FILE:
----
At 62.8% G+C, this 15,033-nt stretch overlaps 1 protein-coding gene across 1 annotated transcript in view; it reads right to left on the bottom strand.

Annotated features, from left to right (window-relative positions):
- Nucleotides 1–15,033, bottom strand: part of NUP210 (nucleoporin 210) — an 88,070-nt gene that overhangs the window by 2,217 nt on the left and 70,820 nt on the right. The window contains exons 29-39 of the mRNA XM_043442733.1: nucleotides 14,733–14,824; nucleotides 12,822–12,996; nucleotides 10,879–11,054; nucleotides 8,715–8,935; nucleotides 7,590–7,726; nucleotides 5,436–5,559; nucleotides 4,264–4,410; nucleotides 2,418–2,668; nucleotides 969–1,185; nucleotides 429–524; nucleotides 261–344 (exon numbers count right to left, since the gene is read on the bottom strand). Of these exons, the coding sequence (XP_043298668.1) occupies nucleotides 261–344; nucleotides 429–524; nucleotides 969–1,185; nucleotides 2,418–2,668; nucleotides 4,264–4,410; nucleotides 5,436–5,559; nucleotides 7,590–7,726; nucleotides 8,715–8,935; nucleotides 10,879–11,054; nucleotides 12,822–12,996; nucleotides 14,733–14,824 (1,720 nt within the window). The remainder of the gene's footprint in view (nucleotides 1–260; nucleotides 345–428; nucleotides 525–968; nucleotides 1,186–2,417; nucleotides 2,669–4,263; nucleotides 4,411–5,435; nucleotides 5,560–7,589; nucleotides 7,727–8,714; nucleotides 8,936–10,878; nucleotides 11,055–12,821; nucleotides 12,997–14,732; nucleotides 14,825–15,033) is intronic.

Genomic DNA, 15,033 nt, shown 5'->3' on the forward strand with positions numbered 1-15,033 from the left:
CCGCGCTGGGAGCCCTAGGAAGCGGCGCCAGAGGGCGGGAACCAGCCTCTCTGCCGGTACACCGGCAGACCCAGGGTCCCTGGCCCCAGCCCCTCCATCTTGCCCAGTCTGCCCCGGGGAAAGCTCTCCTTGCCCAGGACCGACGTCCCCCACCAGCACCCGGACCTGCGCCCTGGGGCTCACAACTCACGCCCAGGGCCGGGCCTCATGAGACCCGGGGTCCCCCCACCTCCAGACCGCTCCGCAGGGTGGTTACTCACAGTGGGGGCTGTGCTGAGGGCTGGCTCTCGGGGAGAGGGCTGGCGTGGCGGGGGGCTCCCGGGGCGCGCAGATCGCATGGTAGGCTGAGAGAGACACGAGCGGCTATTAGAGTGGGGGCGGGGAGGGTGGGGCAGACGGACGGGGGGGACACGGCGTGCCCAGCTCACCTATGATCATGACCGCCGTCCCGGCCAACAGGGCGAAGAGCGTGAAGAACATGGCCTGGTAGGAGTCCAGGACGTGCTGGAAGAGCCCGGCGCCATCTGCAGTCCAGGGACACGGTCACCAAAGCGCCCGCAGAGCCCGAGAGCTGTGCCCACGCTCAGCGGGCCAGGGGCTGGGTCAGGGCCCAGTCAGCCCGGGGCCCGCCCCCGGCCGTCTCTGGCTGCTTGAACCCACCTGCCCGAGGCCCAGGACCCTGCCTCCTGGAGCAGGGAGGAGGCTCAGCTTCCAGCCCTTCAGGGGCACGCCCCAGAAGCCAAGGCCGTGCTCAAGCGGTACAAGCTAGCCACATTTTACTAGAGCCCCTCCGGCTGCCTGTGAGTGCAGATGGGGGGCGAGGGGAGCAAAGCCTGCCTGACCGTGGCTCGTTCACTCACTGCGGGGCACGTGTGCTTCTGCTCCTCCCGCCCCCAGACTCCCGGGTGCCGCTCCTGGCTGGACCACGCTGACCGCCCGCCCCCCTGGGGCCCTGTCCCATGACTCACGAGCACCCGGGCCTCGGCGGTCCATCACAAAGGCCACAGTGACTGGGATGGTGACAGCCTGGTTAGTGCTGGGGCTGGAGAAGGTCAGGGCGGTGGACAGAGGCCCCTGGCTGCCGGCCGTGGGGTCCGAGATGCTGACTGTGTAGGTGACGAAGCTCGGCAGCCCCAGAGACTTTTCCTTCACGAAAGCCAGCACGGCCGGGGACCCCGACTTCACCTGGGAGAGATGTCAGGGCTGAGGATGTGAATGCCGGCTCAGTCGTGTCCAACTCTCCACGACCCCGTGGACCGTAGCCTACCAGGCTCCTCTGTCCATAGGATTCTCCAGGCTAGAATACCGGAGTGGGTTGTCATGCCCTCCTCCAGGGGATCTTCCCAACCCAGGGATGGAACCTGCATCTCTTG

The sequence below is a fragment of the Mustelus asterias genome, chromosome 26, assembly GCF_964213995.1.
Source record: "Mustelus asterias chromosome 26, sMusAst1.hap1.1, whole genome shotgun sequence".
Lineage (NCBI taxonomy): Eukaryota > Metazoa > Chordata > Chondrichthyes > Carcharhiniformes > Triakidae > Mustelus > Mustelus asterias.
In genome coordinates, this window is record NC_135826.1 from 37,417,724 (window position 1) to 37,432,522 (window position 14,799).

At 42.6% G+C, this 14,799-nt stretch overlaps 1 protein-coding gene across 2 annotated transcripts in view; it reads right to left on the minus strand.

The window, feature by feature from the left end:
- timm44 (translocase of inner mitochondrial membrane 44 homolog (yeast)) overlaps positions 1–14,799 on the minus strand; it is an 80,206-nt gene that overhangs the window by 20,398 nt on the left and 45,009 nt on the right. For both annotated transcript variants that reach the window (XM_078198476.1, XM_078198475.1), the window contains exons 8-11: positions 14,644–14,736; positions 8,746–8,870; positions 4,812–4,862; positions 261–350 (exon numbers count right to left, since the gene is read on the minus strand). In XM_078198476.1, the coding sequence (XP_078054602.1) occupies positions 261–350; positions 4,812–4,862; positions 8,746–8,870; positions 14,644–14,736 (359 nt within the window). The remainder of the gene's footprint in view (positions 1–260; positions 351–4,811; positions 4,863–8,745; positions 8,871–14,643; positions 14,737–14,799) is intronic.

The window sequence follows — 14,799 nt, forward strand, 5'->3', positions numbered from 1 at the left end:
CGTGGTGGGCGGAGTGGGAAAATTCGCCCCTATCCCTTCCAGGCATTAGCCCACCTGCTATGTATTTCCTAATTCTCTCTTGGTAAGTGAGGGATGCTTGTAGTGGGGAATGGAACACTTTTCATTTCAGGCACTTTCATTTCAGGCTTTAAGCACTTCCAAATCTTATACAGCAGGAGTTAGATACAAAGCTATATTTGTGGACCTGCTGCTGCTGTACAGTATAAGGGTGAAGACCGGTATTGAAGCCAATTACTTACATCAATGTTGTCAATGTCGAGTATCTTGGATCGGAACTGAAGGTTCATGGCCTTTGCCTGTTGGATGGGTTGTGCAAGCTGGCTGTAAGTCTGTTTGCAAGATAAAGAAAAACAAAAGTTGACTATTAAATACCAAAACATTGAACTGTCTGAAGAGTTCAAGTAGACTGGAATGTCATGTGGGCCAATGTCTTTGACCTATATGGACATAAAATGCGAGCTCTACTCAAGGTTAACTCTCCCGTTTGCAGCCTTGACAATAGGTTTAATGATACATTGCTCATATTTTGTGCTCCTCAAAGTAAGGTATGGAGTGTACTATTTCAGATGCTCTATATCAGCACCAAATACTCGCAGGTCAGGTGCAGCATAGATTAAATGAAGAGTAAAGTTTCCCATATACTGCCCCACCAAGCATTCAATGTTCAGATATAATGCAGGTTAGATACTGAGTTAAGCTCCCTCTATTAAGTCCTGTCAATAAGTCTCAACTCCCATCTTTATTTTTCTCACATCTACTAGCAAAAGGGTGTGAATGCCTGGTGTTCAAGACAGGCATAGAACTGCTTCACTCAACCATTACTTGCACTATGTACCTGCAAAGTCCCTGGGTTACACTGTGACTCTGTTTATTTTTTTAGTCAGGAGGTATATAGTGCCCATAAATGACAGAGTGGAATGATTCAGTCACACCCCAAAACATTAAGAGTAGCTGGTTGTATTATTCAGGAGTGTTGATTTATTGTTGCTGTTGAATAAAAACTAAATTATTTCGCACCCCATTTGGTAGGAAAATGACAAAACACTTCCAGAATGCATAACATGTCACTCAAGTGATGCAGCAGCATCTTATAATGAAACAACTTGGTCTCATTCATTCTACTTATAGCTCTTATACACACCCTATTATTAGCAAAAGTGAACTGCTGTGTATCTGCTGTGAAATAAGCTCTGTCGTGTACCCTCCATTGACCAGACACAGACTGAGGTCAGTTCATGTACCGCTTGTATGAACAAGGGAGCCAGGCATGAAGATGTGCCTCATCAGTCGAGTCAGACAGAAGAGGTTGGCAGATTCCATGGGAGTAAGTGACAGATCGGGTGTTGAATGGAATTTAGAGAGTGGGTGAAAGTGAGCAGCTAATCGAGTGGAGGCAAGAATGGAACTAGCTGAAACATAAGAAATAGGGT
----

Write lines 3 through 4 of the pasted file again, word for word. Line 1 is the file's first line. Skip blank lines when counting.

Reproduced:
- Nucleotides 1–15,033, bottom strand: part of NUP210 (nucleoporin 210) — an 88,070-nt gene that overhangs the window by 2,217 nt on the left and 70,820 nt on the right. The window contains exons 29-39 of the mRNA XM_043442733.1: nucleotides 14,733–14,824; nucleotides 12,822–12,996; nucleotides 10,879–11,054; nucleotides 8,715–8,935; nucleotides 7,590–7,726; nucleotides 5,436–5,559; nucleotides 4,264–4,410; nucleotides 2,418–2,668; nucleotides 969–1,185; nucleotides 429–524; nucleotides 261–344 (exon numbers count right to left, since the gene is read on the bottom strand). Of these exons, the coding sequence (XP_043298668.1) occupies nucleotides 261–344; nucleotides 429–524; nucleotides 969–1,185; nucleotides 2,418–2,668; nucleotides 4,264–4,410; nucleotides 5,436–5,559; nucleotides 7,590–7,726; nucleotides 8,715–8,935; nucleotides 10,879–11,054; nucleotides 12,822–12,996; nucleotides 14,733–14,824 (1,720 nt within the window). The remainder of the gene's footprint in view (nucleotides 1–260; nucleotides 345–428; nucleotides 525–968; nucleotides 1,186–2,417; nucleotides 2,669–4,263; nucleotides 4,411–5,435; nucleotides 5,560–7,589; nucleotides 7,727–8,714; nucleotides 8,936–10,878; nucleotides 11,055–12,821; nucleotides 12,997–14,732; nucleotides 14,825–15,033) is intronic.

Genomic DNA, 15,033 nt, shown 5'->3' on the forward strand with positions numbered 1-15,033 from the left: